Imagine yourself in this space. Are you: a) on a boat or b) in a library?
If you answered b, you answered correctly. You’re in Surrey’s newest public library called Surrey City Centre Library.
It’s hard to tell though, isn’t it? The fact that at first glance you seem to be on a cruise ship or a BC Ferry shows how seamlessly Bing Thom Architects has fused literature and architecture. Note this bookcase that looks like a wave:
From a different angle, the bookcase displays literary stories whose shelves echo the ascending architectural stories of the building. Its shelves also mimic the horizontality of the steps I am standing on in the background, creating a dialogue between what you might call “bookshelves” and “people shelves.”
Speaking of people and books, Surrey City Centre Library allows you to “take out” people as you would with books. Quoting from The Vancouver Sun article:
“Surrey’s $36 million library, set to open at the end of the month, will allow users to ‘check out’ people and pick their brains about their experiences with blindness, immigration, religion or a disability, among other things. The goal is to break down stereotypes and start discussions, said deputy chief librarian Melanie Houlden.”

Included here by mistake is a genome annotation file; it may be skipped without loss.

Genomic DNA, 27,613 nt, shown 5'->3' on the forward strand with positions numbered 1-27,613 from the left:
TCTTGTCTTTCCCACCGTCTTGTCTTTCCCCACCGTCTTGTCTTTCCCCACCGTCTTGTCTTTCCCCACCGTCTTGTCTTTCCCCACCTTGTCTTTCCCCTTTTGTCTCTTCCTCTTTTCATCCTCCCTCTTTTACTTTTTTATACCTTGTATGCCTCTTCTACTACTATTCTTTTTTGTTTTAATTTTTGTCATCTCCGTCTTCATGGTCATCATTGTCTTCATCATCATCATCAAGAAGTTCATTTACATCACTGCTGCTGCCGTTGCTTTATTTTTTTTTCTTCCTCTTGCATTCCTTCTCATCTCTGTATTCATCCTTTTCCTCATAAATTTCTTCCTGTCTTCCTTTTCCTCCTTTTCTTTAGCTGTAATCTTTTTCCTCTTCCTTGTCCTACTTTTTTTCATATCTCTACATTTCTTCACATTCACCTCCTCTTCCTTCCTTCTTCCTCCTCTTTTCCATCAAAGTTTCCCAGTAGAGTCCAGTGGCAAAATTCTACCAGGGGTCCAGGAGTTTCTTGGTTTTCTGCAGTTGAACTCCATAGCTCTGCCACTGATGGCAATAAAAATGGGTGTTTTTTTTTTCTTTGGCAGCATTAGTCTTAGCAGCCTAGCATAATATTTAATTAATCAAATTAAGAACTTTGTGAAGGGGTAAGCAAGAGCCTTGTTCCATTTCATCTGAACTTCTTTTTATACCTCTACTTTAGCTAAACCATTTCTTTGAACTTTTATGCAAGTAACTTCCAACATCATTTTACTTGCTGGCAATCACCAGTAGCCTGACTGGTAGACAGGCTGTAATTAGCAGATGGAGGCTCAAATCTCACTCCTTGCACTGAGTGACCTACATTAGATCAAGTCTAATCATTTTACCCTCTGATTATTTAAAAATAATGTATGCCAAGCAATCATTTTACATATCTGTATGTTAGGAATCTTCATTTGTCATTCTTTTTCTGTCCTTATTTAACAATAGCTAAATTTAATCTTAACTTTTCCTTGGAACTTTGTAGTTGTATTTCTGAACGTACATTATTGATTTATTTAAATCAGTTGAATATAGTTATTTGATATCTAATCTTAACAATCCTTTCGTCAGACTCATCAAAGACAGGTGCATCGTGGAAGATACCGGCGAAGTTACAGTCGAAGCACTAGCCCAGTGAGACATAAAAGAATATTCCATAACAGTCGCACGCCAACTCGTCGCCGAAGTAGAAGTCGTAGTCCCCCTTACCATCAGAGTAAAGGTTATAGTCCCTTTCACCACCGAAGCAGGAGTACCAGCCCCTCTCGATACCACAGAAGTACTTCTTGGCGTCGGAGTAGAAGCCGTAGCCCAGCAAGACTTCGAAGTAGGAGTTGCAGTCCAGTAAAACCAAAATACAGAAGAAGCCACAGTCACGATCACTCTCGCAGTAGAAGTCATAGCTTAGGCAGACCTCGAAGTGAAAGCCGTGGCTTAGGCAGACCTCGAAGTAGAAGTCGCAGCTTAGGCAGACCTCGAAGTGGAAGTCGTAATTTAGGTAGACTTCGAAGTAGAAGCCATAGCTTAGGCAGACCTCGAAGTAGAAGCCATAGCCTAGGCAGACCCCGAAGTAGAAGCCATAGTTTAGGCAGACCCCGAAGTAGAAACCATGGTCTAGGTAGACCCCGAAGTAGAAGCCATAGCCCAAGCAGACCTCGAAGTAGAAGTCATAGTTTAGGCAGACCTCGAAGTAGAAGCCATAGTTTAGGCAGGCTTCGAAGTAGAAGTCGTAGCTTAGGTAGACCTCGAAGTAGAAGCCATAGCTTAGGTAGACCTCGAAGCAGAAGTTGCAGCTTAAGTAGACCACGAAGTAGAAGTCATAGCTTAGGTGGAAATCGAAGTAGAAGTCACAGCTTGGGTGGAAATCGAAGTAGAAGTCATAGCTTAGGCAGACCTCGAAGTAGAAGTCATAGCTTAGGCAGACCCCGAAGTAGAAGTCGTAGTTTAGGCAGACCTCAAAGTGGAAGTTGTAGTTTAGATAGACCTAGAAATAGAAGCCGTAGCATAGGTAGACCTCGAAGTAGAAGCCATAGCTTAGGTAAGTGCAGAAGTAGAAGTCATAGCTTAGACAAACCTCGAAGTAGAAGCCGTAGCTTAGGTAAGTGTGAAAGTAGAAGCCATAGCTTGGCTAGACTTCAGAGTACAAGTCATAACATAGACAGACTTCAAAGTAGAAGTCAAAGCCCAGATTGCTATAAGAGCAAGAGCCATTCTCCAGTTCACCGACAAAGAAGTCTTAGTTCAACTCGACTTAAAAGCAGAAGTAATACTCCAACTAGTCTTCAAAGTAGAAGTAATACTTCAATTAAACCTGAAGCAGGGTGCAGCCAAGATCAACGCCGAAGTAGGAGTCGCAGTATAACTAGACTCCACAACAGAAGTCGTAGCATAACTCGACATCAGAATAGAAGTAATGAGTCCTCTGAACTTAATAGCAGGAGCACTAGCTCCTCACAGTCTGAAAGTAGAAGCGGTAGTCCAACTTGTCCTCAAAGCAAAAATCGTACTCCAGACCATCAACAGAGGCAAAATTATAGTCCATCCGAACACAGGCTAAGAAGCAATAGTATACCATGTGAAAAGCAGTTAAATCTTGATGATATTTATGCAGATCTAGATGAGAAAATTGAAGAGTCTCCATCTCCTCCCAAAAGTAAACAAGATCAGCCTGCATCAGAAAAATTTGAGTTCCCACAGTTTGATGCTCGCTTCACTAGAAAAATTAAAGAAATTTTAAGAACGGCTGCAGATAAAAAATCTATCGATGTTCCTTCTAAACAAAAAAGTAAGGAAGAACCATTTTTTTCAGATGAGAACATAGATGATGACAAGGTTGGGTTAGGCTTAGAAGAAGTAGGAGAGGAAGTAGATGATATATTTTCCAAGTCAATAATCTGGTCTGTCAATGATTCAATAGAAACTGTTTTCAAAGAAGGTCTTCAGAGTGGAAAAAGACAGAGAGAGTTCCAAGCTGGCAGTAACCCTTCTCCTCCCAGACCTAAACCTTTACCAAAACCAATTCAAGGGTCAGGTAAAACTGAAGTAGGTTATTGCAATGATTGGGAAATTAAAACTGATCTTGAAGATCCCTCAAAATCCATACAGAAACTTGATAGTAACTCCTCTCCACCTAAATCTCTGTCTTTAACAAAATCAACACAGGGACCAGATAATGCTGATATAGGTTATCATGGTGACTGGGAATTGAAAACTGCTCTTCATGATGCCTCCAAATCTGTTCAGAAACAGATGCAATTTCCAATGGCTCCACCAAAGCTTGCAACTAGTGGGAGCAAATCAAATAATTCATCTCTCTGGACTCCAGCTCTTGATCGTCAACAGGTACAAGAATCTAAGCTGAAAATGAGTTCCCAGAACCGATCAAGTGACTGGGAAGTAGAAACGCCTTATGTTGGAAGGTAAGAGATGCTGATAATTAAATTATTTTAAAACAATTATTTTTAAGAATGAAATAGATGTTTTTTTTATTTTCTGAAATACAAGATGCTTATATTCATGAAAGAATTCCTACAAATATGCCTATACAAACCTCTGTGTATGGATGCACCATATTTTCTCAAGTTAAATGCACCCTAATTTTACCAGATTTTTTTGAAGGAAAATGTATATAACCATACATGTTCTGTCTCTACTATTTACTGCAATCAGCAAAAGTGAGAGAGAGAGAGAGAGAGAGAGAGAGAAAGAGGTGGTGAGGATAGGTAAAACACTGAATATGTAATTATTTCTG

This innovative library is giving space to people as well as to books. Along with plenty of book stacks, there is a coffee shop and lounge spaces for people of multiple ages and interests to sit, read, and simply hang out – making the library not only a study space, but also a social space.
Even though this 21st century library is a far cry from traditional, cathedral-like libraries shown below, I think there’s a symbolic relationship between the form and function of this building – or between its architectural structure and its literary content.
Why design a library in the shape of a boat? Is it simply to evoke our West Coastiness or our postmodern tendencies?
Or don’t boats and books both move people, albeit in different ways? We travel on boats to get from one physical place to another. We go on a similar journey when we read books – especially books that spark the imagination. Books move our minds so that we end up in a different mental place – or state – from where we started.
Surrey City Centre Library dons a new visage for a new information age while still invoking a sense of a traditional, sacred past through its large windows that physically and intellectually “illuminate” its grand and airy interior spaces. In the architect’s own words:
“I truly believe [libraries] are the new cathedrals. Libraries are changing, but what doesn’t change is that sense of sanctuary. It’s a social space, but it’s also a psychological place where there’s a kind of relaxed tension. You’re working with other people who are also working, so you are kind of inspired by them. There’s no other civic space like it.”
In this space where you could be mistaken for cruising or perusing, Bing Thom certainly gives us a civic space like no other.